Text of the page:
Supporters of Dawkins' view feel his zealous reliance upon natural selection to rule out God as an intelligent designer is emboldened by his admonitions against religious beliefs in a God who is merely an imaginary entity that we invoke to explain some gap in our present knowledge. As he writes in The God Delusion, advocates of intelligent design respond to the explanatory powers of science by asserting that “if you don't understand how something works, never mind: just give up and say God did it...and appeal to God. Dear scientist, don't work on your mysteries. Bring us your mysteries, for we can use them. Don't squander precious ignorance by researching it away. We need these glorious gaps as a last refuge for God”. This characterization that religious belief is now limited to an ever-diminishing series of informational gaps is simply preposterous for it assumes that God only designs in supernatural mysterious ways or that God even 'designs' at all. Numerous hypothetical questions arise: why can God's handiwork not be reflected in the scientific approach? What if God is merely a more intelligent rational scientist than Dawkins? Can evolution not be worshiped as 'God's plan'? Once a mystery is revealed, why can't God 'move into' the explanation? Or perhaps more provoking: God did not 'make' this, God is this, the creator and created. In any case, it is quite simplistic of both sides to assume that God is necessarily limited to some micro-managing demiurge.
In spite of the increasingly effective revelatory powers of the scientific model, the flaw in Dawkins' theorizing on a God dependent on ignorance and gaps is that it assumes there is a finite number of gaps that will one day be eliminated. Indeed, when discoveries are made, science sometimes winds up asking more questions and learning of 'new' gaps than providing definitive answers that extirpate God. And as philosopher JP Moreland has noted, even if it is the case that the number of gaps is shrinking, it does not follow that there are absolutely no gaps at all. It is simply begging the question to assume that all gaps will be explainable in scientific terms just because most have been.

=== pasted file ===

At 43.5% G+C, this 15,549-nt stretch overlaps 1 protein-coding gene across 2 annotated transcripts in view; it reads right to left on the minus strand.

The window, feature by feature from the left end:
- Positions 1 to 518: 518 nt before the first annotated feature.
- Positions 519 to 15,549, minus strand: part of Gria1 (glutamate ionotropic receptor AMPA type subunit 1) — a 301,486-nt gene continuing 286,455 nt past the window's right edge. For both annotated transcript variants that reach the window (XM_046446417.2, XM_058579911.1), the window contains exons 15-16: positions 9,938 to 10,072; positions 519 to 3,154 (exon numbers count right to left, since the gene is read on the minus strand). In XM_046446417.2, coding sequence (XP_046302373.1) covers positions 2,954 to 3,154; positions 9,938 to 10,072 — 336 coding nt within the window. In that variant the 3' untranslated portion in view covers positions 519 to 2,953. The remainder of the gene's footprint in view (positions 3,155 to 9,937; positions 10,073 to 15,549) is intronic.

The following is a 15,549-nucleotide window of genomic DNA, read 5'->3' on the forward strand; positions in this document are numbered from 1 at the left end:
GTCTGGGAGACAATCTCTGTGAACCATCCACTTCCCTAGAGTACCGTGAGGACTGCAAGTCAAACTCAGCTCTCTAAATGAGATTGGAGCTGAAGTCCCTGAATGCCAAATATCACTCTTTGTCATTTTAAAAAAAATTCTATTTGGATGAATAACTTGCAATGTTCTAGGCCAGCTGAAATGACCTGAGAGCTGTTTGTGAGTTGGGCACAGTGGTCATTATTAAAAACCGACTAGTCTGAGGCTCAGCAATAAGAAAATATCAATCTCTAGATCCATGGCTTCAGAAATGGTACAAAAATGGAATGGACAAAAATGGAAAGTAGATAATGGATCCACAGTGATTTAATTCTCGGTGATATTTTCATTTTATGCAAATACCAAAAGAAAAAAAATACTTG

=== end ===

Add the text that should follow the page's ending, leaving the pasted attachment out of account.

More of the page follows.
It seems that Dawkins' militant rationalism constitutes its own delusional belief system. In an interview, Dawkins admitted that “I would want [people] to believe whatever evidence leads them to; not accept things because of internal revelation or faith...not everybody can evaluate all [there] does have to be a certain amount of taking things on trust...I wish people would put their trust in evidence”. This is simply a displacement of faith upon another savior and smacks somewhat of intellectual elitism. Strangely, science has become Dawkins' idol, his God.
As noted earlier, Dawkins' reasoning is always in response to an anthropomorphic God, failing to consider wider conceptions such as God is that which is beyond ourselves. The absurdity that we need to attribute the rarity of existence to an anthropomorphic creator is just not necessary. This anthropic principle that dominates present discourse in this area, limits any true understanding of our 'place in the universe'. From the side of intelligent design, the assumption that the universe has been fine-tuned for our existence only serves to inflate a collective anthropocentric vision and a mistaken view of dominion over creation. From the side of science and natural selection, trying to refute this assumption with a deterministic model leaves us no better than a cog in the wheel or a gear in some mechanism. What is happening in this debate is that both sides are attempting to conceptualize reality strictly in human terms, perhaps the most we can do, sadly. Why can't reality just simply be meaningless? Why must we attribute meaning, one way or the other, to something that transcends the very concept of meaning? These are certainly more important questions to consider in this day and age.
This opinion article was written by an independent writer. The opinions and views expressed herein are those of the author and are not necessarily intended to reflect those of
More about Atheism, Richard Dawkins, Religion, Philosophy
Latest News
Top News